It’s nice to be fed and given gas money but I hope for little but access to the next generation of para-academics at events like this. These are the people who I hope to collaborate with in the future.

The event at Camas that Sunday evening was of a different caliber. I’m not saying the difference was me but I could see at least three different levels of engagement in my presentation (at least two somewhat hostile) and there was at least some hope that I incensed a few people to further, future activity. That’s always the hope of course. Further engagement and interrogation along the lines of a fresh and painful view on the same old assumptions. I also appreciate the Camas model. They have figured out how to maintain a long term anarchist project and stayed humble in the face of it. It no longer looks like a subcultural anarchist project and I think that’s great.

Anyway I’m like 10 days past this on the trip so I’m going to post this and get started on entry 4 (From BC to MI).

aragornplusbike

Posted in books, british columbia, Camas, Nihilism, Tour Reportback | Comments closed

Mom’s Basement and MAFWUCKERS.net

To follow up what I just posted about Free Radical Radio, I have been working on some new projects since moving back to Tempe. I will be elaborating on them more later, but for now I’ll give the following work-safe description(s). The main project is called Mom’s Basement (or, MAFW Mom’s Basement) and it is: […]
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Free Radical Radio

I didn’t realize I had been building up some anticipation about my participation in Free Radical Radio; so, I won’t continue to. I am no longer working on the project because I moved back to Tempe, AZ. The story isn’t very interesting: I shattered my heel bone in September of ’15, lost my ability to […]
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Practical and Aesthetic Applications of the Principle of Ungovernableness

Forward Over the past several years, I’ve tried to concern myself with the applications of anarchist theory to everyday life. In my writing, I continued to scale up to higher levels of abstraction for the sake of communicating insights that were more generally applicable. That is what abstraction is good for. However, as I have […]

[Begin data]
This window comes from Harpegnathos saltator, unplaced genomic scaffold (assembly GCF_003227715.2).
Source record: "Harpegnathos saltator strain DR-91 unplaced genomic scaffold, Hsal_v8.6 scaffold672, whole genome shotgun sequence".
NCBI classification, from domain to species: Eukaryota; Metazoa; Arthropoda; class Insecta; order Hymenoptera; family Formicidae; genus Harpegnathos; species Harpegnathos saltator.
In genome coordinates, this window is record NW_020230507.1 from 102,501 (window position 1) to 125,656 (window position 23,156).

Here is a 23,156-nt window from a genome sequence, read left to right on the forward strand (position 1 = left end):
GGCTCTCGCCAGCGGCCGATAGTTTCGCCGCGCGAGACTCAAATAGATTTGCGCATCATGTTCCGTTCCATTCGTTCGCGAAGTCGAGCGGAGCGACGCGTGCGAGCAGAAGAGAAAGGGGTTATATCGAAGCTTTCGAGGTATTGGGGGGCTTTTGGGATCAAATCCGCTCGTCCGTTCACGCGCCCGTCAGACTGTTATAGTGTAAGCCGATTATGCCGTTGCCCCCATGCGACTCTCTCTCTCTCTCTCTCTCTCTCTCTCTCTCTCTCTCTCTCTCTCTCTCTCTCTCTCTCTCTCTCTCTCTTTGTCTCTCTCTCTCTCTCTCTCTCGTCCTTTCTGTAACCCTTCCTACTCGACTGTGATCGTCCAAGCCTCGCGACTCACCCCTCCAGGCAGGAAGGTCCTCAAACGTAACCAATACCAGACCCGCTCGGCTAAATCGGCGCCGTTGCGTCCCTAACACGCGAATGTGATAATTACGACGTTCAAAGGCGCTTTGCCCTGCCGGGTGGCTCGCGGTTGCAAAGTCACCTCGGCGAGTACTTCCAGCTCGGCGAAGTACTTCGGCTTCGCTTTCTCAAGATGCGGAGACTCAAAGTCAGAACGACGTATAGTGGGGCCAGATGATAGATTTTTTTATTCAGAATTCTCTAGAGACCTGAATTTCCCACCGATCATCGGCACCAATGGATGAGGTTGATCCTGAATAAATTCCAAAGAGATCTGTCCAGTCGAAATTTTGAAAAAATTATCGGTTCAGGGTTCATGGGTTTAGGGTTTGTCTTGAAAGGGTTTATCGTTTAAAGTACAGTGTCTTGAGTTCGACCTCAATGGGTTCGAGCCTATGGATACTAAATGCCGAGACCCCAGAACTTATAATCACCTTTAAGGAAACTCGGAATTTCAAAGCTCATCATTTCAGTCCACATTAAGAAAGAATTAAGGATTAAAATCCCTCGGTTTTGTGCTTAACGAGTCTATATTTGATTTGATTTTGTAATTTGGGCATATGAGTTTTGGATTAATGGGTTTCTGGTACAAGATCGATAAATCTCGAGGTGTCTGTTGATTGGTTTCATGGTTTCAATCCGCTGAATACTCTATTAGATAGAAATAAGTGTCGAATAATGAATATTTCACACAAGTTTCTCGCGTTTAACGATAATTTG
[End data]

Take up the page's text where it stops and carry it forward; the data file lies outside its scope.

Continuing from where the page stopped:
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Entry 2. To mile 1000.

Portland

One expects the worst from Portland. From “we will not be silenced,” to Portlandia, to the fact that Portland doesn’t even seem to be trying any more I had low expectations. The fact that the only person I knew from the Annares collective wasn’t there and my fear started to rise. I was totally wrong.

The crowd that Annares reached was mostly young, very interested, and my presentation went well (outside of my own repetition and over reliance on certain turns of phrase). I doubt this will rise to the level of being meaningful more broadly for the Portland scene generally but I was greeted by 30-40 people who seemed absolutely interested in ideas of fighting leftist framing, attacking conceptual regimes, and not being complacent about anti-civ ideas.

The question and answer section was particularly delightful with a nice combination of easy (or newbie) and hard (experienced) questions. A couple of friends (and others) stepped in to answer better than I could and I leave the experience feeling quite satisfied and even hopeful that future collaborations may exist in Portland. Time will tell.

Motorycle

And the plus side:… I can pick up my motorcycle on my own (it is over 700 lbs with gear).
On the minus side: I had to.

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A combination of being tired and on the down side of an incline means that I dropped the bike for the second time. This time it was crawling to the pay office for the Denman ferry but hopefully I now have the tools to not make this mistake again. The Vancouver Island ride was nice but a little more intense that I was ready for. As you likely know motorcycle culture is pretty clannish. I met a dude on a GS1200 on the ferry who adopted me. This meant keeping up with him on unfamiliar roads. Not my favorite. But once he turned off and I figured the right road I had a lovely ride that only slowed down as the bugs began a kamikaze cascade into my face.

I have two more ferry rides and then I’m on to solid ground. I am fearing and excited about the 49th parallel ride I’ll be doing north of the line and then the ride through Glacier Highway to the Sky and down to Yellowstone. After that the rides will be simple.

Seattle

The Seattle event was an introduction to this new project that hasn’t been entirely finalized yet… and so in this way I’m quite excited because some of the needs for the project came cascading out of me during the presentation. The need is for a real world (not internet) networking project that can serve as an introduction to anarchist ideas (rather than sectarian punch up) and an excuse to meet f2f. It’s called The Blast and you can learn more from the broken website (that I’ll probably not fix until June) http://theblast.info.

Left Bank is an interesting venue. Totally not made for the purpose of meetings but the crowd was really useful in getting to think about what to talk to the rest of the blast people about when I get back. I’ll be presenting about three more times on the new paper.

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Entry 1 – #lbcasual tour

About 450 miles from Berkeley, CA to Southern Oregon

First stops